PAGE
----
Current research suggests this cancer begins in the fallopian tubes and moves to the ovaries, the twin organs that produce a woman's eggs and the main source of the female hormones estrogen and progesterone. Treatments for ovarian cancer have become more effective in recent years, with the best results seen when the disease is found early.
Ovarian Cancer Symptoms
Bloating or pressure in the belly
Pain in the abdomen or pelvis
Feeling full too quickly during meals
Urinating more frequently
These symptoms can be caused by many conditions that are not cancer. If they occur persistently for more than a few weeks, report them to your health care professional.
Risk Factor: Family History
A woman's odds of developing ovarian cancer are higher if a close relative has had cancer of the ovaries, breast, or colon. Researchers believe that inherited genetic changes account for 10% of ovarian cancers. This includes the BRCA1 and BRCA2 gene mutations, which are linked to breast cancer. Women with a strong family history should talk with a doctor to see whether closer medical follow-up could be helpful.
Risk Factor: Age
The strongest risk factor for ovarian cancer is age. It's most likely to develop after a woman goes through menopause. Using postmenopausal hormone therapy may increase the risk. The link seems strongest in women who take estrogen without progesterone for at least 5 to 10 years. Doctors are not certain whether taking a combination of estrogen and progesterone boosts the risk as well.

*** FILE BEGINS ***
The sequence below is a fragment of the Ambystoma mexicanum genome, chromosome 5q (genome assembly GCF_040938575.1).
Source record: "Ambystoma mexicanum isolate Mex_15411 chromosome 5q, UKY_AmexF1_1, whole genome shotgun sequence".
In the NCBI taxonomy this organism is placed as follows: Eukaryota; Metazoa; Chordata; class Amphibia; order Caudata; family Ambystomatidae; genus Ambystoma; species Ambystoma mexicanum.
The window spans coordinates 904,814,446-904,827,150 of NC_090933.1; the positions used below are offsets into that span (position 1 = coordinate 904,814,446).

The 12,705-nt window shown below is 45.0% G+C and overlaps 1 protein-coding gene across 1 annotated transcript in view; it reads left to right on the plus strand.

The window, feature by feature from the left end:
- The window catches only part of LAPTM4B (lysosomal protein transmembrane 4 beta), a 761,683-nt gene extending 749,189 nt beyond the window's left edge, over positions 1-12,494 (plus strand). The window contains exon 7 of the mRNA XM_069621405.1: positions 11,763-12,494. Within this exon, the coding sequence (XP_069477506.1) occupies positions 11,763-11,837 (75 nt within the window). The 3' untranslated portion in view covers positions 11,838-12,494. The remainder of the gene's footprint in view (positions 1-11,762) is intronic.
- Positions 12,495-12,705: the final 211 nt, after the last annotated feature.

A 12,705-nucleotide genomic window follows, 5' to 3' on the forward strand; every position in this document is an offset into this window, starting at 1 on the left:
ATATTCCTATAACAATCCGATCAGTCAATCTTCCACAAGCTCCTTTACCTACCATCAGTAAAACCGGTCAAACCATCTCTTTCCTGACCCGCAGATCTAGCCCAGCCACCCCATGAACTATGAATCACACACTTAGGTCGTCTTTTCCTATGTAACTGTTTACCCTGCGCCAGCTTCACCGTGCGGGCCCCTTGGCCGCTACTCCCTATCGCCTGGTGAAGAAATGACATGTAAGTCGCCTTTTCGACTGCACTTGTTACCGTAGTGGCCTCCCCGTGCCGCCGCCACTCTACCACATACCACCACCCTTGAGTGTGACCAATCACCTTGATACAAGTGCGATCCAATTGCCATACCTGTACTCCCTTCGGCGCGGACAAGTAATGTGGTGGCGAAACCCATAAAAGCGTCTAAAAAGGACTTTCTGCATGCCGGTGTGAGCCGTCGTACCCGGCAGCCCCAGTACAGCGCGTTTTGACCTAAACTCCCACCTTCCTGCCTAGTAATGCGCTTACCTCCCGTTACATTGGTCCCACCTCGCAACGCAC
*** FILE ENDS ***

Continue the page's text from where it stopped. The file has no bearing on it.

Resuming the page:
Risk Factor: Obesity
Obese women have a higher risk of getting ovarian cancer than other women. And the death rates for ovarian cancer are higher for obese women too, compared with non-obese women. The heaviest women appear to have the greatest risk.
Ovarian Cancer Screening Tests
There is no easy or reliable way to test for ovarian cancer if a woman has no symptoms. However, there are two ways to screen for ovarian cancer during a routine gynecologic exam. One is a blood test for elevated levels of a protein called CA-125. The other is an ultrasound of the ovaries. Unfortunately, neither technique has been shown to save lives when used in women of average risk. For this reason, screening is only recommended for women with strong risk factors.
Diagnosing Ovarian Cancer
Imaging tests, such as ultrasound or CT scans (seen here), can help reveal an ovarian mass. But these scans can't determine whether the abnormality is cancer. If cancer is suspected, the next step is usually surgery to remove suspicious tissues. A sample is then sent to the lab for further examination. This is called a biopsy.